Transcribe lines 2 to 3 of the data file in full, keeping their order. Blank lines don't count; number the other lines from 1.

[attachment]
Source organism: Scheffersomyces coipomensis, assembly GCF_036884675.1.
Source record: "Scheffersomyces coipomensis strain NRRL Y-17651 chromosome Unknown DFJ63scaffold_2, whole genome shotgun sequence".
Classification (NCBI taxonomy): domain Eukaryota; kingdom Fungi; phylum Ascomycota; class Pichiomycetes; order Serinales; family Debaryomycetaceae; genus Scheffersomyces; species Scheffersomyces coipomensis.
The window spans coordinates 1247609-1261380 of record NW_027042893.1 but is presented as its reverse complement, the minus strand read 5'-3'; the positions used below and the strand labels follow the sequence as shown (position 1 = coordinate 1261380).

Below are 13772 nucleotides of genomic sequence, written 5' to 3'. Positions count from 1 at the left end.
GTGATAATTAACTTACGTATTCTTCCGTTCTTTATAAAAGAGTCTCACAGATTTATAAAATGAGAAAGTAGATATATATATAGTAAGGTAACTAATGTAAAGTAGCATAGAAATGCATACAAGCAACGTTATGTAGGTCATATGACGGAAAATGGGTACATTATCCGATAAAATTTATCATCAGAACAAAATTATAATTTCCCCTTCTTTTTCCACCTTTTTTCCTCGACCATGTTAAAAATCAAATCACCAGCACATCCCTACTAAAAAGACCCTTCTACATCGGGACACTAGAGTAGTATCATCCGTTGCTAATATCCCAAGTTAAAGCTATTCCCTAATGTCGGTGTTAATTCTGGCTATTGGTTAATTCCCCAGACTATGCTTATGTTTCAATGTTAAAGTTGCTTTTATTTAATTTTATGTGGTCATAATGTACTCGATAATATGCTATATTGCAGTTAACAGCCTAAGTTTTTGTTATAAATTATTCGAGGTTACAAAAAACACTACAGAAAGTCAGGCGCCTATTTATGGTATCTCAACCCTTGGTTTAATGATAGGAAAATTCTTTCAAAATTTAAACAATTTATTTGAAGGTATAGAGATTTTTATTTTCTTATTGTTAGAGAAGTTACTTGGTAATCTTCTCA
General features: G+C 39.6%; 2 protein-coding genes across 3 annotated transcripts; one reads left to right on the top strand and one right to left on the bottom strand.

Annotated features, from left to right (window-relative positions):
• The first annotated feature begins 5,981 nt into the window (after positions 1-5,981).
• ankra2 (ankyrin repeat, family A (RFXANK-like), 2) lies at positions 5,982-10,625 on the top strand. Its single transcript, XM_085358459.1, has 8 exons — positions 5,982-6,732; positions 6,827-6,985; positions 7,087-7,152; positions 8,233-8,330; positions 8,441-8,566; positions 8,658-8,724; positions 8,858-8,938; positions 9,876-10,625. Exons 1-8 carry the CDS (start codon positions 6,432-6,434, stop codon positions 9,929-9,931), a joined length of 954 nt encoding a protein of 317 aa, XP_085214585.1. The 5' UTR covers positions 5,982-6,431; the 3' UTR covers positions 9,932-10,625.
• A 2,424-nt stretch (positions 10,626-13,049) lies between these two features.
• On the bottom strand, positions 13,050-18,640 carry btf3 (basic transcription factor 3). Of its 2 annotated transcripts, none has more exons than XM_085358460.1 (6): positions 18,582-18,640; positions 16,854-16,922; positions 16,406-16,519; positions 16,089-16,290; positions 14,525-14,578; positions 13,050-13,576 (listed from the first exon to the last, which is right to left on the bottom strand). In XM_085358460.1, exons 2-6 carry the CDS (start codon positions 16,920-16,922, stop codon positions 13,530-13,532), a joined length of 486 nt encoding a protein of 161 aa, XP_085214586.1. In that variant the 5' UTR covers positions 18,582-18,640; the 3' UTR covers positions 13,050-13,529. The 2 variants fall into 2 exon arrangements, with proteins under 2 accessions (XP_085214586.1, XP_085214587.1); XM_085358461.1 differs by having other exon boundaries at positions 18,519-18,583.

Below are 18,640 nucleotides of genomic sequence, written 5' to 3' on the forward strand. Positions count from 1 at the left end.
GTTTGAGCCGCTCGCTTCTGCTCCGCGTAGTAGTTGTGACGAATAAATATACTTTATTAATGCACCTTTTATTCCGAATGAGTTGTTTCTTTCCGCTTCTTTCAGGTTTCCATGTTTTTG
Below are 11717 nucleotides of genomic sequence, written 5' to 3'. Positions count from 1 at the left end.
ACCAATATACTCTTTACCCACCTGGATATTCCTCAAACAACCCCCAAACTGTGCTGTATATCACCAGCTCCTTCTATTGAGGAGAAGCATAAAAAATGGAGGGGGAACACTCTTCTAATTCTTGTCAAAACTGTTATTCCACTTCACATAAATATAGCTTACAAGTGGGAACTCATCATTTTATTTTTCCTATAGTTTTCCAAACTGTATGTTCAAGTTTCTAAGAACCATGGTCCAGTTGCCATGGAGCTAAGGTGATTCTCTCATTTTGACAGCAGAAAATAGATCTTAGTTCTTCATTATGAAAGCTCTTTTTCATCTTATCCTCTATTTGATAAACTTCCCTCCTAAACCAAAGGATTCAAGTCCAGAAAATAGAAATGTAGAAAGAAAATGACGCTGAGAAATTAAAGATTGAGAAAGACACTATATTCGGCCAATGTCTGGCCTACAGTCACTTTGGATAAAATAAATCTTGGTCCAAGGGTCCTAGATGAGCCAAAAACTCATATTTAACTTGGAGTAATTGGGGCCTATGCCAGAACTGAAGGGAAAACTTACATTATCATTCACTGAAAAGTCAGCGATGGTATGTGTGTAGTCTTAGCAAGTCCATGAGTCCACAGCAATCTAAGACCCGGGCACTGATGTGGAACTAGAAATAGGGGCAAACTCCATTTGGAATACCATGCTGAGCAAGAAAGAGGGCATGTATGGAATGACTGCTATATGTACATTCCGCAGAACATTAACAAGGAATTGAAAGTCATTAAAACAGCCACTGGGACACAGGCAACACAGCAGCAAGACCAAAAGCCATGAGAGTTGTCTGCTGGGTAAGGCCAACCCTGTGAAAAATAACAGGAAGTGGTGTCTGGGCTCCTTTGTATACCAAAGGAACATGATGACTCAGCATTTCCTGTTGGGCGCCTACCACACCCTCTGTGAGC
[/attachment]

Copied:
Source record: "Scheffersomyces coipomensis strain NRRL Y-17651 chromosome Unknown DFJ63scaffold_2, whole genome shotgun sequence".
Classification (NCBI taxonomy): domain Eukaryota; kingdom Fungi; phylum Ascomycota; class Pichiomycetes; order Serinales; family Debaryomycetaceae; genus Scheffersomyces; species Scheffersomyces coipomensis.